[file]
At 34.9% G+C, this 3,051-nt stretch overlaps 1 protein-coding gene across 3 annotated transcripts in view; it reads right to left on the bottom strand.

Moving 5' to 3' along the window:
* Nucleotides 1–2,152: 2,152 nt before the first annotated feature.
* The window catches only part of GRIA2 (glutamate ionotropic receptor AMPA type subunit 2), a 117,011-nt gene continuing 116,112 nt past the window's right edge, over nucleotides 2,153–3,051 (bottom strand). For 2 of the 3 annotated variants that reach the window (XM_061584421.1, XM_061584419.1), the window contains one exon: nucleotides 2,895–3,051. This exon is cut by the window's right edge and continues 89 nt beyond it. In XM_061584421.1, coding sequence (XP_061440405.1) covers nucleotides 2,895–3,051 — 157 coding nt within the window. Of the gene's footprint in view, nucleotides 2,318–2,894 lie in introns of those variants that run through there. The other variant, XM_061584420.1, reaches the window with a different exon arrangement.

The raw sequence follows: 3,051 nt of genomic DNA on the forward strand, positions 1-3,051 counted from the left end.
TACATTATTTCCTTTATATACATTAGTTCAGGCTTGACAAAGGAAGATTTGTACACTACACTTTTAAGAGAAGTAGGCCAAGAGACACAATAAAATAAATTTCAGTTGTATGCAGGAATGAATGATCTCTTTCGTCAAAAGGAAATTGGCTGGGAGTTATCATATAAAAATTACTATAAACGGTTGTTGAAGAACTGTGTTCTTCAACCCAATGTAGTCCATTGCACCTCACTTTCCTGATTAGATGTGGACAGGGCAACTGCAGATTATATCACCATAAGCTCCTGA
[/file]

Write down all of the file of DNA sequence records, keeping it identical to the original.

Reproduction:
At 34.9% G+C, this 3,051-nt stretch overlaps 1 protein-coding gene across 3 annotated transcripts in view; it reads right to left on the bottom strand.

Moving 5' to 3' along the window:
* Nucleotides 1–2,152: 2,152 nt before the first annotated feature.
* The window catches only part of GRIA2 (glutamate ionotropic receptor AMPA type subunit 2), a 117,011-nt gene continuing 116,112 nt past the window's right edge, over nucleotides 2,153–3,051 (bottom strand). For 2 of the 3 annotated variants that reach the window (XM_061584421.1, XM_061584419.1), the window contains one exon: nucleotides 2,895–3,051. This exon is cut by the window's right edge and continues 89 nt beyond it. In XM_061584421.1, coding sequence (XP_061440405.1) covers nucleotides 2,895–3,051 — 157 coding nt within the window. Of the gene's footprint in view, nucleotides 2,318–2,894 lie in introns of those variants that run through there. The other variant, XM_061584420.1, reaches the window with a different exon arrangement.

The raw sequence follows: 3,051 nt of genomic DNA on the forward strand, positions 1-3,051 counted from the left end.
TACATTATTTCCTTTATATACATTAGTTCAGGCTTGACAAAGGAAGATTTGTACACTACACTTTTAAGAGAAGTAGGCCAAGAGACACAATAAAATAAATTTCAGTTGTATGCAGGAATGAATGATCTCTTTCGTCAAAAGGAAATTGGCTGGGAGTTATCATATAAAAATTACTATAAACGGTTGTTGAAGAACTGTGTTCTTCAACCCAATGTAGTCCATTGCACCTCACTTTCCTGATTAGATGTGGACAGGGCAACTGCAGATTATATCACCATAAGCTCCTGA